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Talmud Torah Keneged Kulam!
The phrase Talmud Torah k’neged kulam, "the study of Torah is equal to everything," is well known from its daily recital in the morning prayers:
These are the things which man performs and enjoys their fruits in this world, while the principal remains for him in the World to Come: honoring one’s parents, bestowing kindness, arriving at the study hall early in the morning and evening, welcoming guests, visiting the sick, assisting a bride, escorting the dead, contemplation of prayer, and making peace between man and his fellow. And the study of the Torah is equal to them all.
This phrase is commonly cited as a trump card for shutting down any discussion relating to people's obligations:
"Shouldn't men work to support their families, rather than staying in Kollel?"
"Talmud Torah k'neged kulam!"
"Should people give their children an education that enables them to earn a living, as Chazal instruct?"
"Talmud Torah k'neged kulam!"
"Shouldn't the burden of military service and supporting the economy be shared across society in Israel?"
"Talmud Torah k'neged kulam!"
While the idea that Torah is equal in value to all other mitzvot put together is not necessarily related to the mystical outlook, it does dovetail with it. After all, from a rationalist perspective, while Torah is extremely important in terms of its instructional and educational value, it is difficult to see why it would be equal in value to all other mitzvot put together. Whereas if learning Torah is of mystical significance, then this can easily be proposed to be equal to all other mitzvot combined.
Yet in practice, nobody, and certainly not Chazal, ever took Talmud Torah k'neged kulam to mean that any given moment of Torah study is equal in value to all other mitzvot combined. If they did, then there would never be grounds to do an optional mitzvah, much less to institute any kind of non-critical act, religious or otherwise, that could take people away from a moment of Torah study.
Furthermore, it is important to note that there are several mitzvot about which Chazal say that they are equal to all other mitzvot together:
Shabbos is equal to all the mitzvot of the Torah. (Yerushalmi, Berachot 9a)
Great is circumcision, for it is equal to all the mitzvot of the Torah. (Yerushalmi, Nedarim 12b)
The mitzvah of tzitzit is equal to all the mitzvot of the Torah (Nedarim 25a, Menachot 43b)
Charity and bestowing kindness are equal to all the mitzvot of the Torah (Yerushalmi, Pe’ah 3a)
Settling the land of Israel is equal to all the mitzvot of the Torah. (Tosefta, Avodah Zarah 5)
Now, it is logically impossible for all these things to be equal to all other mitzvot! Thus, the phrase k’neged kulam cannot be interpreted literally to mean that they are equal to all other mitzvot.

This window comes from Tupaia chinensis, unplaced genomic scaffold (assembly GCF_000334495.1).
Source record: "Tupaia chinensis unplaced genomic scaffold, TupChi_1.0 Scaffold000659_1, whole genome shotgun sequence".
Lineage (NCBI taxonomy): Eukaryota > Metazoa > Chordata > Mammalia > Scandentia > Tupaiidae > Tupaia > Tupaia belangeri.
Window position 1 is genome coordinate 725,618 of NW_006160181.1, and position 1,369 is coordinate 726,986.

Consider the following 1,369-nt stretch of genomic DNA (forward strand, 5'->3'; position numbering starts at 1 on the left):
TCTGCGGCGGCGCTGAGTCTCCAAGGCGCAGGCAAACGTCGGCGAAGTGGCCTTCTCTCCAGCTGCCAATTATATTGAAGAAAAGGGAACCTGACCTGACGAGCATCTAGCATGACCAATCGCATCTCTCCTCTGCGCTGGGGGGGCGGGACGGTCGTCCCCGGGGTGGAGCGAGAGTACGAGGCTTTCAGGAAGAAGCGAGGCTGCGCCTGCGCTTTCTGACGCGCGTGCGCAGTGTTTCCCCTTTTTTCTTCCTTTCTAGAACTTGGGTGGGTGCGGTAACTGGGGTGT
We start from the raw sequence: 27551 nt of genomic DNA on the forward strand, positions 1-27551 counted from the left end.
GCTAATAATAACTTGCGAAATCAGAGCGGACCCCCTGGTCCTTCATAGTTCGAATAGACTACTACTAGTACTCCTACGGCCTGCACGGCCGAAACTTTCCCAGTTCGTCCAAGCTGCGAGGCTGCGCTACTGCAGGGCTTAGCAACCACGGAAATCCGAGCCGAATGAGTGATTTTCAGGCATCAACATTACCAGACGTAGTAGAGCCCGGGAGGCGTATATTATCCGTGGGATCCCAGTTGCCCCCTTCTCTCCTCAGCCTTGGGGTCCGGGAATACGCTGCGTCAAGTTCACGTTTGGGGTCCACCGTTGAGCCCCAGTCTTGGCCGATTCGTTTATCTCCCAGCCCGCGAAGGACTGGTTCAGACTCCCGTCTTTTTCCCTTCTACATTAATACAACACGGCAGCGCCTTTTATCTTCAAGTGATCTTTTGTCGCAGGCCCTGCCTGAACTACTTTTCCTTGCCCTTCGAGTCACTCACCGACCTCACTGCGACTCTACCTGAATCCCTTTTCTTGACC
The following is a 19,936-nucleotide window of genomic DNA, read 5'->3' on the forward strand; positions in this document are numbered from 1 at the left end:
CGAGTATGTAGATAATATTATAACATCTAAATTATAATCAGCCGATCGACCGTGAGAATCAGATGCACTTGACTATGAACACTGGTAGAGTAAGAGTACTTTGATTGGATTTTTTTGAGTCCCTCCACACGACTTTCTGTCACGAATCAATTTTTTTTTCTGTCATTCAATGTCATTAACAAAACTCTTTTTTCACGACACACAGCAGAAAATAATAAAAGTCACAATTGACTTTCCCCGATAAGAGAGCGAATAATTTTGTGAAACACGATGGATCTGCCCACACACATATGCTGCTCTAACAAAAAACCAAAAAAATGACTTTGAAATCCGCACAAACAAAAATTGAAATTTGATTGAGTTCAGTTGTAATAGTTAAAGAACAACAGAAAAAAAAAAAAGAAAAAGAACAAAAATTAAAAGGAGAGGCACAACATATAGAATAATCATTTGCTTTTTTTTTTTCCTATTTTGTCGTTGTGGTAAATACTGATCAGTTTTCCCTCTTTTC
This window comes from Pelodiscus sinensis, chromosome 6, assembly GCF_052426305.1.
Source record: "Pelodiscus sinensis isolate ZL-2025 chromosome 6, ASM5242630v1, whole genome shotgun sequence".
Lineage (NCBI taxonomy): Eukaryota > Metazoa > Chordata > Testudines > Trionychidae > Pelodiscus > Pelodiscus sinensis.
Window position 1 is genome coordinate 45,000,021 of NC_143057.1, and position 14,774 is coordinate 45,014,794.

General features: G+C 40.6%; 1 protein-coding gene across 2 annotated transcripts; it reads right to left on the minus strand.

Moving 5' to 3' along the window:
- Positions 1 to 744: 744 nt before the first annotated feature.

Most significantly, the version that we say in Shacharit, which has a long list of mitzvot regarding which it is said that Talmud Torah K'neged Kulam, is not the original text. Rather, it is an expansion of the original text, which is a Mishnah in Pe’ah. That Mishnah lists three mitzvot, and then says Talmud Torah k'neged kulam:
These are the things which man performs and enjoys their fruits in this world, while the principal remains for him in the World to Come: honoring one’s parents, bestowing kindness, and making peace between man and his fellow. And the study of the Torah is equal to them all. (Mishnah, Pe’ah 1:1)
Now, the significance of realizing that this is the underlying source for Talmud Torah k'neged kulam is that this text also has a corresponding text regarding sins, which states as follows:
And correspondingly, these are the things for which a person is punished in this world, while the principal remains for him in the World to Come: Idolatry, forbidden relationships and murder. And lashon hara (evil speech) is equal to them all. (Yerushalmi, Peah 4a; Tosefta, Pe’ah 1:2)
What are we to make of this? Lashon hara is very bad, but it is certainly not worse than idolatry, adultery and murder! Clearly, the point is to emphasize the severity of lashon hara, which can be far-reaching in its effects.
Thus, when Chazal say that lashon hara is equal to idolatry, adultery and murder, this is not meant to be understood literally. Likewise, when Chazal say in the corresponding text that Talmud Torah is equal to all other mitzvot, it is likewise not meant to be understood literally.
Having said all that, what does Talmud Torah k'neged kulam actually mean? It means that it is of foundational significance vis-a-vis mitzvot, just as lashon hara is of foundational significance vis-a-vis sin. It is the same as the discussion in Kiddushin 40b, where the consensus is that study is greater than action—and the reason given is that study leads to action. Rambam explicitly explains Talmud Torah k'neged kulam this way:
And when you investigate this matter, you will find that Talmud Torah is weighed as equivalent to everything, because through Talmud Torah a person merits all these [mitzvot in the list], just as we explained at the beginning—that study leads to action. (Rambam, Commentary to the Mishnah, Pe’ah 1:1)
There are “regular” mitzvot, like blowing shofar, shiluach hakein, building a sukkah, etc. And there are especially significant mitzvot, described by Chazal as being “equal to all others,” such as circumcision, Shabbos, charity, and settling the land of Israel. Of the especially significant mitzvot, learning Torah is unique. But this is (primarily) because, as Chazal say, "study leads to action."
(Extracted from my forthcoming book, Rationalism vs. Mysticism: Schisms in Traditional Jewish Thought)
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